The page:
The other type of trauma that can result in PTSD is non-interpersonal trauma and this includes events such as car accidents, natural disasters, being diagnosed with a life-threatening illness, and going through the death of a loved one. A 2019 study conducted on the impacts of a 2008 earthquake found that up to 10% of children exposed to the earthquake had developed PTSD, and that their PTSD symptoms were heightened around the anniversary of the earthquake each year.

Even though PTSD can develop through various types of trauma, there are some similar symptoms you can look for if you’re concerned your daughter is struggling with post traumatic stress disorder.

Symptoms and impacts of PTSD on teens

For teens struggling with PTSD, they often feel like they are unable to escape the impact of the trauma they have experienced. Constant reminders of the trauma they went through can make it extremely challenging to go through day-to-day life, especially if they are unable to express what they are feeling to trusted adults. Here are some common symptoms to look for in teens experiencing PTSD:

  • Avoidance of situations – Teens with PTSD will often avoid situations, environments, and people that could cause them to remember the trauma they’ve experienced. They may also avoid talking about what happened so they don’t have to be reminded of it.
  • Reliving the trauma – Those experiencing PTSD will often have intense nightmares, flashbacks, or disturbing mental images about the trauma. Wanting to avoid the nightmares can also lead to a disruption in their sleeping patterns or cause insomnia
  • Anxiety – People with PTSD can experience extreme anxiety or nervousness. This can take the form of being easily startled, on edge, jumpy, irritable, or tense. This can be brought on by high levels of stress and cortisol in the body.
  • Developmental Regression – Some children who experience PTSD may regress to earlier, more childlike behaviors. This can include wetting the bed, becoming overly clingy to parents, developing separation anxiety, or even forgetting how to speak.
  • Emotional numbness – Teens struggling with past trauma, often feel numb and detached from the people and events in their lives. This detachment can also cause teens to view the world more negatively and hinder their ability to trust anyone. Research indicates this is because the brain overproduces some hormones that numb the senses during stress.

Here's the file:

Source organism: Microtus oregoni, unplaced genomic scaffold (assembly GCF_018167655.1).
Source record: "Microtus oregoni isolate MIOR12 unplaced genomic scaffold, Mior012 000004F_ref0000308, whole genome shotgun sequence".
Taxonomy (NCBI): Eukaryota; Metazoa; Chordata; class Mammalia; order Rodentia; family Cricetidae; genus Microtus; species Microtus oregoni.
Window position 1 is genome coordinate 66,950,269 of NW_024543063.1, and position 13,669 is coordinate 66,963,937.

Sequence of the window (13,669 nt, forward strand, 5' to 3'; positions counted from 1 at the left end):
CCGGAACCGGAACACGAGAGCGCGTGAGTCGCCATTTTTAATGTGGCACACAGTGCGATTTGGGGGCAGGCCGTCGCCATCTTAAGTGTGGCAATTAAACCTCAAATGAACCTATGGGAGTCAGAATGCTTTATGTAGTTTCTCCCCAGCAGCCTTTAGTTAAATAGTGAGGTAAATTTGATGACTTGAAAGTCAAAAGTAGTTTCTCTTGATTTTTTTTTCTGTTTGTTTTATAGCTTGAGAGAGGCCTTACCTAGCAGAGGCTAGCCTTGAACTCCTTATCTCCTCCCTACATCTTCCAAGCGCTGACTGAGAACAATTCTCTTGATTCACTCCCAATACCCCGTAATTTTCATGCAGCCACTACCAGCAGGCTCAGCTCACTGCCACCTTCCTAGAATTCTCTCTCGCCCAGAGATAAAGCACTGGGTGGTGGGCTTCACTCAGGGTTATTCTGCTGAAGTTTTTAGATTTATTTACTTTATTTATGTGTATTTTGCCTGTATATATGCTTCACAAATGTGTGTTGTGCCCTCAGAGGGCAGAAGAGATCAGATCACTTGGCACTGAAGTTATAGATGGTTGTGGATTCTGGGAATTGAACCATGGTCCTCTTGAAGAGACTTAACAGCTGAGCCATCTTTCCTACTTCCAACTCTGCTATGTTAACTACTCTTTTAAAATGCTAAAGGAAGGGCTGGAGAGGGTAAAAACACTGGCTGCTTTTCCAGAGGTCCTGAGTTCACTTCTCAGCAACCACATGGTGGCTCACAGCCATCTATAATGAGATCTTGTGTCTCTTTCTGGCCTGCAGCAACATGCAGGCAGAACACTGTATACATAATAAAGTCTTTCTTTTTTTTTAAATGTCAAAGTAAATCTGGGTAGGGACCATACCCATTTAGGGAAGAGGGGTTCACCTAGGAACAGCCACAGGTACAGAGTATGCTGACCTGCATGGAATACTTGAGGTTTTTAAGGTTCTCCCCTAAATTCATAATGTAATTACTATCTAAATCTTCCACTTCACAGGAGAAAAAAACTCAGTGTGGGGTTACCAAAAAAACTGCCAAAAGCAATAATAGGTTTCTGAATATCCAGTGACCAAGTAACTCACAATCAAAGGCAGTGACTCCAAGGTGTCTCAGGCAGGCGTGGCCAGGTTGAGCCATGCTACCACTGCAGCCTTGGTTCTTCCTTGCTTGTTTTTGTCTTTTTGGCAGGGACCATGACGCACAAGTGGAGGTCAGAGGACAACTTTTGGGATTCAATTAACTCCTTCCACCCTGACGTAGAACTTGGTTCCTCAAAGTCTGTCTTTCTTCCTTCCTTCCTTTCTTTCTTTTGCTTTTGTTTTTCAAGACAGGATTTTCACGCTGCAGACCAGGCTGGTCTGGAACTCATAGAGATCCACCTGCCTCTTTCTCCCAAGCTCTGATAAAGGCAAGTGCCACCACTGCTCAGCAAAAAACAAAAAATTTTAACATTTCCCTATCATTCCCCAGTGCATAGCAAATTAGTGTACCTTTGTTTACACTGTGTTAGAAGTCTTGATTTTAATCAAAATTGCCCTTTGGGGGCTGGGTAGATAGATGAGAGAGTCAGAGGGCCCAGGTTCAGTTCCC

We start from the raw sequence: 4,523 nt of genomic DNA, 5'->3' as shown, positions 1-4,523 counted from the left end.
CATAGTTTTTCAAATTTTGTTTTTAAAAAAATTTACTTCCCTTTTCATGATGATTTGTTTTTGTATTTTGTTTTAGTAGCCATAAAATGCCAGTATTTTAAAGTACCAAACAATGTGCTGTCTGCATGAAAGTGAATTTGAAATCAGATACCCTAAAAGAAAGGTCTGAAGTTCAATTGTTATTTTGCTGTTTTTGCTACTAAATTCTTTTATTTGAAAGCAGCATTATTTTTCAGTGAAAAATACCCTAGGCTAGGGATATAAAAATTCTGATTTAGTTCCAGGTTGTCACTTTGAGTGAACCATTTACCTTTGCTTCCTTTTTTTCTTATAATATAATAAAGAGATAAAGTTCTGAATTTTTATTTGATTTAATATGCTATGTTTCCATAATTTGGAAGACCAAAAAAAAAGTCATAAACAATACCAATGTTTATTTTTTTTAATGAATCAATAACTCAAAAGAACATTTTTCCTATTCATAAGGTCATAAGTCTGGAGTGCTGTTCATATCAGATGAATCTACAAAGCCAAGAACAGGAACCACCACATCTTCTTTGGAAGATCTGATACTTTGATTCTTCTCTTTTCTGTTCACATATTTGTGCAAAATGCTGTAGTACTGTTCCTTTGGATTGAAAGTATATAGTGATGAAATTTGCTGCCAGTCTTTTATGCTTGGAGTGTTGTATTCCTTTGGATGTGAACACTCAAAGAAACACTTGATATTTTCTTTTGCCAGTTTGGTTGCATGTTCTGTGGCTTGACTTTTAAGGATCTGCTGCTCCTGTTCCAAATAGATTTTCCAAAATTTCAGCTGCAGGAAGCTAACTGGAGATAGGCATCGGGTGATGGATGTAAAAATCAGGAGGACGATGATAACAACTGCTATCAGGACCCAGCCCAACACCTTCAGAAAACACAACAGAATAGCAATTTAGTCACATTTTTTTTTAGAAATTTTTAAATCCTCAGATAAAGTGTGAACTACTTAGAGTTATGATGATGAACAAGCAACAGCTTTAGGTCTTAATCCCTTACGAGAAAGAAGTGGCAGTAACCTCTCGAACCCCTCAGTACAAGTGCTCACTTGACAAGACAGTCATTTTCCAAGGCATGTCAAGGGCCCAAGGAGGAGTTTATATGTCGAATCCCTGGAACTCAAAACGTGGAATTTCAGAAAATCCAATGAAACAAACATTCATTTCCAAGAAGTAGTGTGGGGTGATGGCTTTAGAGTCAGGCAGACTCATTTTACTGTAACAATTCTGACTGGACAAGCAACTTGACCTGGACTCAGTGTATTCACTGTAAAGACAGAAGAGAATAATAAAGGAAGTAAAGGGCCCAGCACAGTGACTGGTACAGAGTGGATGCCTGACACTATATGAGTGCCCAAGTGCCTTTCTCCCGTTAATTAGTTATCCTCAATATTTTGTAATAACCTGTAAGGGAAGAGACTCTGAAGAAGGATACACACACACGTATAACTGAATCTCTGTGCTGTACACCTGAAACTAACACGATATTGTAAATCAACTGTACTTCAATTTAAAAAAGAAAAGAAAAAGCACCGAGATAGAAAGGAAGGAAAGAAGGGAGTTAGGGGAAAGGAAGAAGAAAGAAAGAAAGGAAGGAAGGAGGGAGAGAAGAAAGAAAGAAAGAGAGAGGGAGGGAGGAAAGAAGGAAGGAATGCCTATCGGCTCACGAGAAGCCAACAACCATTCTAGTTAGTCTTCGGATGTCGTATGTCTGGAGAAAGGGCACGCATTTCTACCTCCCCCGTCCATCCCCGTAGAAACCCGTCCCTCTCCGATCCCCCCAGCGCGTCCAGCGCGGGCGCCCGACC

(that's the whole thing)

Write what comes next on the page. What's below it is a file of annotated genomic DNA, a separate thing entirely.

• Acting impulsively – Teens with PTSD are likely to display self-destructive behavior and guilt. This could be in the form of substance use and abuse, engaging in sexual behavior, or engaging in situations that could put themselves and others in harm’s way.

In addition to the symptoms teens may display, there are many physical, mental, social and emotional impacts that adolescents with PTSD can experience. Due to the hypervigilance, change in sleeping patterns, and increased stress that individuals with PTSD experience, they can also experience negative physical health impacts. Common effects include back pain, migraines, stomachaches, muscle tension, and other body aches. A 2015 study found that childhood trauma can even cause long term changes in their body’s immune functioning which can cause potentially life threatening conditions such as type-2 diabetes and cardiovascular disease.

PTSD in adolescents can also have extremely adverse impacts socially and emotionally. A 2017 study found that those who had experienced PTSD and trauma were likely to misidentify sad and angry faces as fearful. Understanding and recognizing facial expressions is crucial for social functioning and communicating emotions, so this impairment can hurt an individual’s ability to connect with others and can be indicative of low empathy and impaired affective bonding.